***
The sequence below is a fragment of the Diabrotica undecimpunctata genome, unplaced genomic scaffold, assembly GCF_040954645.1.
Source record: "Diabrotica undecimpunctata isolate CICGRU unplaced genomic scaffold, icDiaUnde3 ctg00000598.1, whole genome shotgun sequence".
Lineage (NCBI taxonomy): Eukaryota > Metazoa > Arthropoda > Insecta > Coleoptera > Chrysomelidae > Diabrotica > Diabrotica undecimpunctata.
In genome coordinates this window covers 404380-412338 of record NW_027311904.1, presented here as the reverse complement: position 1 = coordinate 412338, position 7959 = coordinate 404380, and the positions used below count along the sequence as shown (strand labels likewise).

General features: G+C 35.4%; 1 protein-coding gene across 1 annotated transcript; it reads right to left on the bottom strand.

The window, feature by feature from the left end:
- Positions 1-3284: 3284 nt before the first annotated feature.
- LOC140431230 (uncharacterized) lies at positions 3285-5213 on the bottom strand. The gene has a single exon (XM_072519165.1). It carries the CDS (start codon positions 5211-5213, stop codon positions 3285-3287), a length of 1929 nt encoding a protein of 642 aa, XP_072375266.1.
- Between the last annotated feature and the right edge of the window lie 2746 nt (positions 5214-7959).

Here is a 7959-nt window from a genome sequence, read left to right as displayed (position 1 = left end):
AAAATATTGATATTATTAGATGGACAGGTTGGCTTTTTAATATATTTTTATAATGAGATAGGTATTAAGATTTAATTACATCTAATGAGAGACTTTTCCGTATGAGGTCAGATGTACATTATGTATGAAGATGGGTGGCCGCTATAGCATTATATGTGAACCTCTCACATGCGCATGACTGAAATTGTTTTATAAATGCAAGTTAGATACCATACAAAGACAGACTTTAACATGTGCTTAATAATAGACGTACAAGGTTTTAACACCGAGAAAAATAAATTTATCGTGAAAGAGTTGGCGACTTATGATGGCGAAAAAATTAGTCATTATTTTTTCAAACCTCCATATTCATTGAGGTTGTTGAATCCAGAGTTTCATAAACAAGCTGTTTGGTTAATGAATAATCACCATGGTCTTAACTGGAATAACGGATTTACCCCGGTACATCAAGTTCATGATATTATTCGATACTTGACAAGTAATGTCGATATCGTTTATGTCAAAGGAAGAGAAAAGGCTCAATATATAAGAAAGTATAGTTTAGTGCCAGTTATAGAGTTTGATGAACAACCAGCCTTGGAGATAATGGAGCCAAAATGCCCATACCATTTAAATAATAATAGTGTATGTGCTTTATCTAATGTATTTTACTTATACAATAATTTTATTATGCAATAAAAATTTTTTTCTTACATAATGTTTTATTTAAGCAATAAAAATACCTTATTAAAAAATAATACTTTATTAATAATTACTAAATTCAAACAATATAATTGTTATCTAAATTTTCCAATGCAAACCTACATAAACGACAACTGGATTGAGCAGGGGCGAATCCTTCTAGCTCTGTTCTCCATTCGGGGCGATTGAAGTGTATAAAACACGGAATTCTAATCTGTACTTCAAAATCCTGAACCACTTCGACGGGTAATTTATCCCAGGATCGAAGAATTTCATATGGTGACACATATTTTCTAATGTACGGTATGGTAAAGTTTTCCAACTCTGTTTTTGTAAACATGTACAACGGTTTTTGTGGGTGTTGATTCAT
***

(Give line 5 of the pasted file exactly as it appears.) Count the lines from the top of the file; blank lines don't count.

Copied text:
General features: G+C 35.4%; 1 protein-coding gene across 1 annotated transcript; it reads right to left on the bottom strand.